Saint Paul Better Block a Glimpse of Authentic Twin Cities


east 7th

I didn’t know much about the Twin Cities of Minneapolis and Saint Paul Minnesota before this year when Team Better Block was asked to advise on the city of Saint Paul’s complete street manual. I expected it to be cold as we began in January, but I didn’t assume an identity crisis was brewing. Now that I reflect on the half year, almost all the cities we visit as consultants at Team Better Block struggle with identity and authenticity. We constantly see city dwellers comparing themselves with each other and often having a grass is greener on the other side of the fence attitude.

The snow melted in time for the Better Block in June and not only did the flowers bloom, but I saw a community grow even stronger when we created an open platform for collaboration and community. The Better Block gathered talent from all over the area to create an authentic place for a weekend.

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“The Specialists (urban designers, planners, engineers) need to realise that the locals can and want to make place… and give them the power to do so.”

 

 

 

 

 

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kidsThe over fifty volunteers ranged from moms to bike advocates, that probably didn’t exactly know what they were getting into with volunteering for the Better Block, but they trusted it would help Saint Paul. By involving generalist (moms, artists and everyday folks) in the better block we gain a level of creativity not often found in specialist. They are not hindered by the ivory tower of their profession, so they mix gardens with bike culture, create a bike rack that is also a pony and freely paint murals that communicate the user experience. These are the elements that create identity, place and love for our city.

As Minneapolis and Saint Paul struggle with identity, my hope is that they involve more generalist. A few ways to do this:

  1. Help communities put on authentic events. The current city special event process works well for large corporate events, it is a bit confusing and intimidating to Joe and Jane Citizen. Instead of treating them as a public safety matters, community special events should be part of neighborhood planning and economic development, thus the permit process should be overhauled ASAP.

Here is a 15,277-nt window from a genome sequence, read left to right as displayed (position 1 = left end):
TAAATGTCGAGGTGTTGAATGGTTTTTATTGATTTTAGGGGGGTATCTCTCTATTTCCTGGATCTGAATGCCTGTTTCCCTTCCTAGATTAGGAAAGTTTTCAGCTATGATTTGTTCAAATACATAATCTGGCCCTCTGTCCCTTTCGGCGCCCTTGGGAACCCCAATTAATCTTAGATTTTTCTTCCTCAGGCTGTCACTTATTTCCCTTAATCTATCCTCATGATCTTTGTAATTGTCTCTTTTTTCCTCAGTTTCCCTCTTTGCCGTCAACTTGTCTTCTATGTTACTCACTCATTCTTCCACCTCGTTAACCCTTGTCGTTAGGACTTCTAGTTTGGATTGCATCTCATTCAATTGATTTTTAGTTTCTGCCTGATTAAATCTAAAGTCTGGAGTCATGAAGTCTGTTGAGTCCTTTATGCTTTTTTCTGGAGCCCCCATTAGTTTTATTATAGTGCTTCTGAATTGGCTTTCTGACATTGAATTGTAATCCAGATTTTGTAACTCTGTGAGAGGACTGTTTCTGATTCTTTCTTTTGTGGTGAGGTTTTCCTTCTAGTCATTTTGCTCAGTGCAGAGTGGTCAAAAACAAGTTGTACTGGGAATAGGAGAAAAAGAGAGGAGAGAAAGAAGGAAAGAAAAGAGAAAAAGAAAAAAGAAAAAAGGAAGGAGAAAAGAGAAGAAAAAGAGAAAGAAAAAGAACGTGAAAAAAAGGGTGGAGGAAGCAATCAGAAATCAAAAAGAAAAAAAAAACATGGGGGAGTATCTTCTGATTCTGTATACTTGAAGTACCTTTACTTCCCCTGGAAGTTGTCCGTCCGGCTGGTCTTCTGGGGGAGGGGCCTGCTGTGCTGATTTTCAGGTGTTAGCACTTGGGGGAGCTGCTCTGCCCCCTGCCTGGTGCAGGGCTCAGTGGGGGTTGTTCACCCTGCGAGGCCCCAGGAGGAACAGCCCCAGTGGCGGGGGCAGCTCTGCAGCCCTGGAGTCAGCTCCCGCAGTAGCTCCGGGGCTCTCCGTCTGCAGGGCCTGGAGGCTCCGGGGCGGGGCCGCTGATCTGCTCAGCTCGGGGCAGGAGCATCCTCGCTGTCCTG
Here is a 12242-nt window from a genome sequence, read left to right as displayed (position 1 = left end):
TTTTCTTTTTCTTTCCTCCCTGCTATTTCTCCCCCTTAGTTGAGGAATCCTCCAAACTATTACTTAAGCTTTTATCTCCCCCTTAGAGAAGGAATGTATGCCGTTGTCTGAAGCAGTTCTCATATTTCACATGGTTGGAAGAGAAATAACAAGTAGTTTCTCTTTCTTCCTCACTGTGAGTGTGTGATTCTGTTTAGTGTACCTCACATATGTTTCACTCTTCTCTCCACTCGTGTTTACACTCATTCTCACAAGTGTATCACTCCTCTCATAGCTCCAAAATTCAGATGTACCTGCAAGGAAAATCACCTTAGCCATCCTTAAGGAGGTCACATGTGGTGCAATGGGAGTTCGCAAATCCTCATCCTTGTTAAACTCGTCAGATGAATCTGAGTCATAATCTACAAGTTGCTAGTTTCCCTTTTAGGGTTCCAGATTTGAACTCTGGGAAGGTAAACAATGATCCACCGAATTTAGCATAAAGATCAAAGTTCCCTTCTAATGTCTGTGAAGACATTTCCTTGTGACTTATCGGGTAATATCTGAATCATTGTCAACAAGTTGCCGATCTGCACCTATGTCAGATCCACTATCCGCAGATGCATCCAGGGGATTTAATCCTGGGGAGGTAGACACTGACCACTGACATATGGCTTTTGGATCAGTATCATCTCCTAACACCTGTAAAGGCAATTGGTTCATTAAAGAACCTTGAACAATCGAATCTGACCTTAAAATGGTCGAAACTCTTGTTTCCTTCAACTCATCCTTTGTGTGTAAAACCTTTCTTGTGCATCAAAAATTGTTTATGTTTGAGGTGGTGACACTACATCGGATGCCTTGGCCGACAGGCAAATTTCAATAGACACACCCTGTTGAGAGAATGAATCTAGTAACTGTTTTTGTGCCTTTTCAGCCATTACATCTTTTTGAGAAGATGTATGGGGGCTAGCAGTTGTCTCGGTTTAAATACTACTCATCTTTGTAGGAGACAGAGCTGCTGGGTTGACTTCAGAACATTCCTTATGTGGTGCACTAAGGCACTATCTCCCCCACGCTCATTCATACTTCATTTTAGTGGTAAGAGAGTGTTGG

2. Create innovation zones in neighborhoods were residents and business owners can prototype new businesses in vacant buildings and convert underutilized vacant lots into public spaces.
  3. Take back your name! Great places are made up of a hundred small things. Greater MSP or Twin Cities…most large metropolitan areas have multiple names. Dont worry too much about this. When I landed in MSP I wanted to know neighborhood names. Define and market these. The better the story and authenticity the greater I wanted to visit. Dayton’s Bluff has a great story and I am glad they are keeping there name and remembering history as they revive a brewery.
  4. Have a hackathon. This may already be done! Have a day that you invite creatives to describe the city using visual arts and online media or create apps that open up access to the cities existing treasures and resources.

I found that Saint Paul and most likely Minneapolis have all the talent and resources they need to make an even better city. They just need to be further activated and connected. Providing working forums to better the city in real time with small incremental actions that demonstrate a better place will strengthen identity and pride in your city. I look forward to coming back to my favorite city up North the first week in August!

street mn

 

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